I agree a degree is not required; I’ve been programming professionally for 20 years, and all I had was a few classes in junior college after I was classified as a displaced worker when the gold mine where I was working as a blaster (“powder monkey”) shut down. Besides, what can anybody teach you that you can’t learn from a book/the Internet? And will you ever make up the four years of lost income and the tuition and other costs incurred? Unlikely. Yes, aptitude and code you’ve written should be the key, not a piece of paper that said you attended a college or university.

  • B. Clay Shannon

    As Frank Zappa said, (paraphrased) “If you want to meet girls, go to college; if you want to learn something, go to the library.”

  • biagiop1986

    I think it’s a matter of “focus”. Colleges and universities focus a lot on math, physics, electronics, A.I. courses and so on. Depending on the company you will work for, you could need a lot of the concepts learned in different classes, not only programming ones. Where I studied, programming skills were needed only to make projects in courses not directly related to programming. So, I learned Java in A.I. class, C++ in Computer Architecture class and so on. So, now I know how to program but I learned it while learning a lot of valuable different stuff.
    I think that a self-taught programmer could tend to focus only on programming, to read every single C++/Java/whatever book he/she can find and, eventually, have a lot of difficulties to understand simple linear algebra concepts like homogeneous matrices or eigen-vectors when approaching, say, a render engine.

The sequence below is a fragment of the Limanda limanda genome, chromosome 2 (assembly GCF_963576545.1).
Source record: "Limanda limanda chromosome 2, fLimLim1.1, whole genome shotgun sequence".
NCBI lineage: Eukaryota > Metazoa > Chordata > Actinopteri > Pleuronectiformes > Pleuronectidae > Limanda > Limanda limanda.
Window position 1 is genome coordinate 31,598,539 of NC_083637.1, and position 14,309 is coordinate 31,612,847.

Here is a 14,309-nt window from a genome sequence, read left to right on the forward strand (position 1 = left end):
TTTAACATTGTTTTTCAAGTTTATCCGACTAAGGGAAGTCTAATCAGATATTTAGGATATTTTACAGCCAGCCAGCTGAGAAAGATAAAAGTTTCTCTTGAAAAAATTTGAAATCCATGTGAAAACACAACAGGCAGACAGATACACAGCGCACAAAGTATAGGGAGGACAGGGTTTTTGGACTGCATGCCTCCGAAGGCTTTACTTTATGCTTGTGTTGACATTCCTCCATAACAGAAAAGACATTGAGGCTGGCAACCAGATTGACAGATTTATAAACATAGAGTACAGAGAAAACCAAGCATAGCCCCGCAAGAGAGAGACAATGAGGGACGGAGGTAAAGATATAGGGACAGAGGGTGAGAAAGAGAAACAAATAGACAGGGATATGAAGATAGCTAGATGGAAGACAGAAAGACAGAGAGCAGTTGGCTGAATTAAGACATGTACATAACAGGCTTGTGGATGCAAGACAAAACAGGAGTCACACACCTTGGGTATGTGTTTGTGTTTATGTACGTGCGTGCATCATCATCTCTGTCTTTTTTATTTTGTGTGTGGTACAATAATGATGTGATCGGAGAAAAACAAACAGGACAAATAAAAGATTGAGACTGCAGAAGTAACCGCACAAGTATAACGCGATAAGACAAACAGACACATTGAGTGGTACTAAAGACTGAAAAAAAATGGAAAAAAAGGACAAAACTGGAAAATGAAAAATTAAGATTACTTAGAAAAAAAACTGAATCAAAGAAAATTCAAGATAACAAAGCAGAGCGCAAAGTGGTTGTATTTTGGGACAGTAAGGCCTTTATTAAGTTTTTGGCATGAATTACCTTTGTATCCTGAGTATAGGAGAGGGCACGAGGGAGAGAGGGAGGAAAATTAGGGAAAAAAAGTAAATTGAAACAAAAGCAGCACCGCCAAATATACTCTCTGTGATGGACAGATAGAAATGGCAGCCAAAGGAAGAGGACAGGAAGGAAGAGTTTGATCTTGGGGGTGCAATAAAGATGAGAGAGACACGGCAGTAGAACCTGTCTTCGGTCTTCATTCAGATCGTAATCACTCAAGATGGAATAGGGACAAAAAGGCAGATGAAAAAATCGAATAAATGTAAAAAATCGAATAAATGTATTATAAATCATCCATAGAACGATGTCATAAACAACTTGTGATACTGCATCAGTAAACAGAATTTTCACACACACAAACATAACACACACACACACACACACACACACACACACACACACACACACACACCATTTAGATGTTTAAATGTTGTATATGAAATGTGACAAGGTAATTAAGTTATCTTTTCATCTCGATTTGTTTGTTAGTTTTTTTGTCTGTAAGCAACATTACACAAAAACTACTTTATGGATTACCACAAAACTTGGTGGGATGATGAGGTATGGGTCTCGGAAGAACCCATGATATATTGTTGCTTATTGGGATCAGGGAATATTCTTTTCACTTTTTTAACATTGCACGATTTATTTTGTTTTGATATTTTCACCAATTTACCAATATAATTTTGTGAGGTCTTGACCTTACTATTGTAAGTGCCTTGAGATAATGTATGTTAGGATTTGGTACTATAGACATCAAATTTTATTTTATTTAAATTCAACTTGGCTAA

• Dave Bush

      And a guy who learned programming on his own couldn’t also pick up that other stuff when he needed it?

      • biagiop1986

        Of course he/she could, but the problem is that studying this way will never give “the big picture”. One could lack at all the time to *really* study a linear algebra book and just get a quick glimpse of unintelligible symbols. Studying advanced theoretical concepts is a slow process of reading, experimenting, digesting and eventually understanding things. Is not like looking at the syntax of a switch statement.
        Moreover, the bigger danger is that one could never know he/she lacks some knowledge: imagine one starting to write C code after reading K-R book. Can he/she do that? Of course, all the language is there. But, without some knowledge of memory hierarcy, bitwise operations (logics & Boole algebra) and, generally, some computer architecture he/she can only write poor code. Maybe decent code, but of course not optimum code.

        • Dave Bush

          In theory, you are right. In practice what I’ve found in my 26+ years of programming is exactly the opposite. I think we just have to agree to disagree.